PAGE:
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Eliminate secondary?

I have given a bit of thought to eliminating use of secondary fermentation, unless I am dry-hopping or aging a dark.

I only ever keg, and I feel as though keg-conditioning clears the beer out anyway.

Thoughts?

There have been quite a few threads on this, and most agree that secondary isn’t worth it as long as you make sure it stays in primary until it is truly done. Seeing as you keg, that is doubly true. A keg is a great “secondary” or lagering vessel. I even dry hop in the keg - works out fine.

The only time I rack my beer into a secondary is if I don’t have time to bottle. Normally, i drop the temp of the freezer 3 days before I bottle to 40 deg. “Coldcrash” and it clears the beer. I have never added any kind of additive to clear the beer. I don’t believe there is a reason to do a secondary on a amall beer… Have fun and drink more beer ;b

Well, I should have added unless you want to dryhop or add fruit … Ect!

Whenever this comes, there are a host of folks who say that they rarely, if ever, use a secondary. Is there anybody out there who still swears by using a secondary? Anybody who’s left a beer in the primary and had it turn out badly?

For you secondary-skippers, are you all using a bucket for your primary and leaving it in there four weeks? I’ve heard that buckets are susceptible to oxygenation. Does that you mean that you long primary-ers are using carboys as primaries? What is the outer limit for a bucket?

I only secondary my big beers that I want to bulk age. 3 weeks primary for most of my brews with buckets or Curtec drums.
I have even switched to DH in the primary. I brew enough to have lots of yeast stored away, so not a problem.

I use buckets for primaries and typically leave the beer there for 3 weeks or so. No oxidation issues due to that.

Using a secondary helped me as an inexperienced brewer… and by that I mean it helped me with patience and helped the clarity of my early beers. I still use them periodically but in my experience they aren’t necessary all the time.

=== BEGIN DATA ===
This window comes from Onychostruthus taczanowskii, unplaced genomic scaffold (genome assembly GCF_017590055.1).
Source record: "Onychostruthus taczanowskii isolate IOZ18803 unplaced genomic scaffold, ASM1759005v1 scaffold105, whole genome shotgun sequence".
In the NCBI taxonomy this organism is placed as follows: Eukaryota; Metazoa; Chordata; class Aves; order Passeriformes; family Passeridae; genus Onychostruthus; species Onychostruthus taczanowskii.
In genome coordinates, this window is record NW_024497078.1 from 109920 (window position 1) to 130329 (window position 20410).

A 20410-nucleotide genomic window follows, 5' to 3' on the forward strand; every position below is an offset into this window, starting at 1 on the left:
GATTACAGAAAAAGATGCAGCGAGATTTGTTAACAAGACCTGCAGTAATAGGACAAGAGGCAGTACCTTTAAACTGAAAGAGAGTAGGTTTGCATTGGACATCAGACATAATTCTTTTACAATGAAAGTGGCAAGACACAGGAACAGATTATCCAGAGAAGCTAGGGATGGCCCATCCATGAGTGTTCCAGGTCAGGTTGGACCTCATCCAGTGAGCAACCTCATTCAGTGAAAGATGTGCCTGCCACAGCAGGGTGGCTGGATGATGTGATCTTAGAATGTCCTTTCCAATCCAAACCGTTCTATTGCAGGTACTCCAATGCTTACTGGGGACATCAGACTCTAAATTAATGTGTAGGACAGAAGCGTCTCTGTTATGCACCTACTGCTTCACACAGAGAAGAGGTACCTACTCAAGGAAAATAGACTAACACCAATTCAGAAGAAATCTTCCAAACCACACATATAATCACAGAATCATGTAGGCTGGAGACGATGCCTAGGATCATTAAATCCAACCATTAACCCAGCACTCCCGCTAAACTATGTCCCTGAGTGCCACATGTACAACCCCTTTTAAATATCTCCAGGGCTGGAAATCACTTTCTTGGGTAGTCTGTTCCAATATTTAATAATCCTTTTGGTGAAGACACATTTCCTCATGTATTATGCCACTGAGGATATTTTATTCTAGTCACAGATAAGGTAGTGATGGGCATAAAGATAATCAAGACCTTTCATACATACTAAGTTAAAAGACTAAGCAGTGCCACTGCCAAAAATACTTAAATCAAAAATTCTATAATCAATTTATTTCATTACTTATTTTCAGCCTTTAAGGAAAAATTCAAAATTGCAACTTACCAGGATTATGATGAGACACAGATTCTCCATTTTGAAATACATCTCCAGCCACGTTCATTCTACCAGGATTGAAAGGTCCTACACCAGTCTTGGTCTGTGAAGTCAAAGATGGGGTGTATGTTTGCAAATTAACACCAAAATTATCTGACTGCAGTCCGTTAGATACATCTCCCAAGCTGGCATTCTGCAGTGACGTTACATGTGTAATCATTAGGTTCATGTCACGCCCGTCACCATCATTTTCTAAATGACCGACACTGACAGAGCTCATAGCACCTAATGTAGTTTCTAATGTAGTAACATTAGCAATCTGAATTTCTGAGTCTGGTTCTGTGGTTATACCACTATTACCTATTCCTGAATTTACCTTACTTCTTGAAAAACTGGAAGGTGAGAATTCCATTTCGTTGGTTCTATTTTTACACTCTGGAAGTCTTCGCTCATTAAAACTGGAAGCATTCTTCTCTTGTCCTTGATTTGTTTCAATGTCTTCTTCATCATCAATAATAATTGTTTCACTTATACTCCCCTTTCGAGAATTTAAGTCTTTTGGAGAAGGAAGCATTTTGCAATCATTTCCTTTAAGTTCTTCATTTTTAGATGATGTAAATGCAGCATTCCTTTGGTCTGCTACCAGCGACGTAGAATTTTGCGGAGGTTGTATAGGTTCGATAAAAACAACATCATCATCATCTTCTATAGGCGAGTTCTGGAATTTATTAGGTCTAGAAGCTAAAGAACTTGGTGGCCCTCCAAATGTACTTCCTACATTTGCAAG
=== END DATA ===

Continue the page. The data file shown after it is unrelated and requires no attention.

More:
However, I would recommend that new brewers use them and stop using them when they understand why they don’t need them, not just because the consensus of experienced brewers says they don’t need to. It’s just one of those experiences that (IMO) it’s good to have under your belt.

I use buckets for primaries and typically leave the beer there for 3 weeks or so. No oxidation issues due to that.[/quote]

I’ve picked up a bucket with the idea of using it for my first shot at a lambic. Hoping I can leave it in there a year or so without problems. Otherwise I’ve always used a BB. Didn’t want to tie one of them down that long.

I use buckets for primary, and typically keep ales there for ~3 weeks and lagers for 4-5 weeks. No oxidation issues to report. The plastic is suppose to allow very slow infiltration of oxigen, but that certainly doesn’t seem to be enough to affect a normal beer. Perhap if it was kept in a bucket for months at a time it might matter, but I haven’t done that test.

I dont use the secondary. I primary and then straight to the keg. I keep my keggerator temp at 32 and let it condition from there. Beer turns out grade A+ everytime. Just ask my freinds. Can go through a 5 gal. keg in one session! :cheers:

:cheers:

Impressive!?

I never use secondary unless it is a huge Gravity beer.

Thankyou! :cheers: [/quote]
:cheers:

Impressive!?[/quote]

I guess I secondary everything, except some wheat beers. I bottle.
Just how I’ve always done it from batch 1.

I use glass carboys. I never secondary anymore, and dry hop in the primary. If I bulk age, I do it in a corney. I’ve left beers in the primary for as long as 6 weeks because i was busy

I use 6 gal better bottle or bucket…I no longer use glass carboys!

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